' A suitable handle means may also be provided on the projecting upper end of the wire 24 and in the present instance such a handle means is provided by a sheet metal disc 28 which is secured to the upper end of the wire 24. In the form shown in Figs. 1 to 5, the resilient fingers 23 of the wiping means 20 are arranged in such a manner that when the wiping means is in its lowermost position, the fingers 23 extend slightly beyond the lower end 30 of the gauge rod and hence the resiliency of the fingers 23 acts in such an instance to maintain the wiping means in its lowermost position. The handle 28 may, of course, ibe grasped by a user to withdraw the wiping means 20 in an upward direction along the body of the gauge rod IIJ, and in such operation the two resilient fingers 23 are spread apart and move along the opposite flat surfaces of the gauge rod I0 to wipe excess oil from such surfaces. The lowermost position of the wiper 20 may be determined in diierent ways, but we prefer to attain this limiting action by so proportioning the Wire 24 that the handle or disc 28 thereof will strike the handle I2 of the rod II) when the wiper 20 reaches the desired limit of downward movement.

It will be evident from Figs. 1 and 2 of the drawing that the range of upward withdrawing movement required for the wiping means 2i] may be relatively small, since it is only necessary to move the wiping means 20 for a short distance 2,254Qee2 above the normal oil level I5. It is contemplated, of course, that the wiping means 20 will normally be returned at once to its lowermost position, that is, prior to the withdrawal of the gauge rod I0, but it will be evident that failure of an operator to so return the wiping means 2i) to its lowermost position at this time will not in any way disrupt the measuring operation, since in the upward withdrawal of the wiping means 20, the excess oil will have been wiped from the rod to a point above the actual oil level I6. An accurate gauging or measuring operation will, therefore, be attained even though the operator may not employ the preferred mode of operation or manipulation.

In many instances the design of an automotive engine may require special formation or construction of the oil gauge rod to be employed therewith, and the self-wiping characteristics of the present invention are readily adaptable to the production of self-wiping oil gauge rods for such automotive engines. Thus in Fig. 6 of the drawing there is illustrated a self-wiping oil gauge rod 30 which is constructed for one type of automotive engine which requires special formation of the oil gauge rod. lThis particular oil gauge rod 30 has its handle means extending laterally at a substantial angle to the longitudinal axis of the gauge rod. rIhe oil gauge rod 3i! is formed from a fiat metallic strip of sheet `metal to provide a lower body portion or gauging portion 3| which, adjacent its upper end, is offset as at 32 to provide a resilient portion for engage ment with the side of a bore such as the bore I1.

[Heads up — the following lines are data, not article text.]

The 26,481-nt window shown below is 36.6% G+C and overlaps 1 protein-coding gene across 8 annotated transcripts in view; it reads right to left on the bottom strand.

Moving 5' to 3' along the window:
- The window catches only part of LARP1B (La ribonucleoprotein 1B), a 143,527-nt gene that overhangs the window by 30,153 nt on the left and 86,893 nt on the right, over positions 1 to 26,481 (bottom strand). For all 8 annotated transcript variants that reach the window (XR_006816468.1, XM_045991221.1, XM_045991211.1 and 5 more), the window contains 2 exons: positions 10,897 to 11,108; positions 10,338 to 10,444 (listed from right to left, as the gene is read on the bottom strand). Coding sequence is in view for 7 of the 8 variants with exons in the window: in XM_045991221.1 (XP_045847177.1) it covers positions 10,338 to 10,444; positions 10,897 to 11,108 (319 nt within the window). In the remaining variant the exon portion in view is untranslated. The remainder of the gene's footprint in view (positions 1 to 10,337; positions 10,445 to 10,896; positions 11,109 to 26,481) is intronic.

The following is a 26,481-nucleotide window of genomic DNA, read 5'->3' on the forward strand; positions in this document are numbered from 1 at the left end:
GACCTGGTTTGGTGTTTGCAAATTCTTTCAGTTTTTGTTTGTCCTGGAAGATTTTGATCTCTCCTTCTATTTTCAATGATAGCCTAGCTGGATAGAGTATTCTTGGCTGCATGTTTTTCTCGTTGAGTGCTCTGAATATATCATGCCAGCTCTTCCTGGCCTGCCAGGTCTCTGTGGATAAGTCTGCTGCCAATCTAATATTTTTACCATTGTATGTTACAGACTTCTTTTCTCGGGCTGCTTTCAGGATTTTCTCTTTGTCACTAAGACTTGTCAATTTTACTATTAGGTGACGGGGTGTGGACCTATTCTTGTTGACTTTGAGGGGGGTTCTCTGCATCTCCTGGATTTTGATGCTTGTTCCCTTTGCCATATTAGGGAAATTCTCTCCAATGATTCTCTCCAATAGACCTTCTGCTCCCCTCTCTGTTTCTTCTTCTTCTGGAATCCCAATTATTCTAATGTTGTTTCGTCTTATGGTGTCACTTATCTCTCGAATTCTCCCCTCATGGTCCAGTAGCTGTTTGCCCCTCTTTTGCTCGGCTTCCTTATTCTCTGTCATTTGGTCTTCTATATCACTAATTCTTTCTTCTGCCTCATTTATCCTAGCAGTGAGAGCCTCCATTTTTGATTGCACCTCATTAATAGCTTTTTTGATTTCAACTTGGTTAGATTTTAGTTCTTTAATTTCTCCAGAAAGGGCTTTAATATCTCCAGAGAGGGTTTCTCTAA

Upwardly beyond the olset portion 32 the metal strip is Ibent to provide a relatively long and angularly disposed handle 33. The handle 33 includes an upper side member 33', which has an upper connecting portion extending therefrom as designated at 34. From the connecting portion 34 a lower side portion 35 extends to a point adjacent the upper end of the offset portion 32 at which point the metal strip is ibent to provide another offset portion 36 oppositethe portion 32 for engagement with the opposite side of such a bore I1. Above the offset portions 32 and 36 a positioning disc 3'! surrounds the two adjacent portions of the metal strip, this positioning disc 31 functioning in the same general manner as the positioning disc I8 of Fig. 3 to limit the downward movement `of the gauge rod 3B as it is placed in position in a crank case such as the crank case I4. The two offset portions 32 and 36 act as a positioning portion or means to properly locate the gauge rod 3@ in a lateral direction and also function to frictionally engage opposite sides of a bore such as the bore l1 thereby to hold the gauge rod in the desired relation toV the crank case` The gauge rod 30 of Fig. 6 is provided with a wiper means 40 which is preferably formed from `a resilient material such as brass to provide a band 4I encircling the lower or gauging portion 3I of the gauge rod 3l?. The gauge rod 30 is of the type having a pointed end 42 which facilitates insertion of the gauge rod into the opening I1, and the wiper 40 is therefore arranged so that in its lowermost position it is just above the tapered side edge which provides the point 42. ably has a pair of integrally formed spring fingers 43 projecting in opposite directions along one side surface of the body portion 3I, these spring fingers being operative to wipe along the surface of the gauge rod upon which they bear With this construction the band 4I prefer- I and acting to hold the opposite side of the loop 4I in a firm wiping engagement with the opposite side of the body or gauging portion 3|.